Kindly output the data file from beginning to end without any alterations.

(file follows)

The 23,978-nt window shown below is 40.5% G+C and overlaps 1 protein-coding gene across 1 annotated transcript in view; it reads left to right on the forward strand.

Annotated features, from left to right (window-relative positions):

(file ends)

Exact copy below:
The 23,978-nt window shown below is 40.5% G+C and overlaps 1 protein-coding gene across 1 annotated transcript in view; it reads left to right on the forward strand.

Annotated features, from left to right (window-relative positions):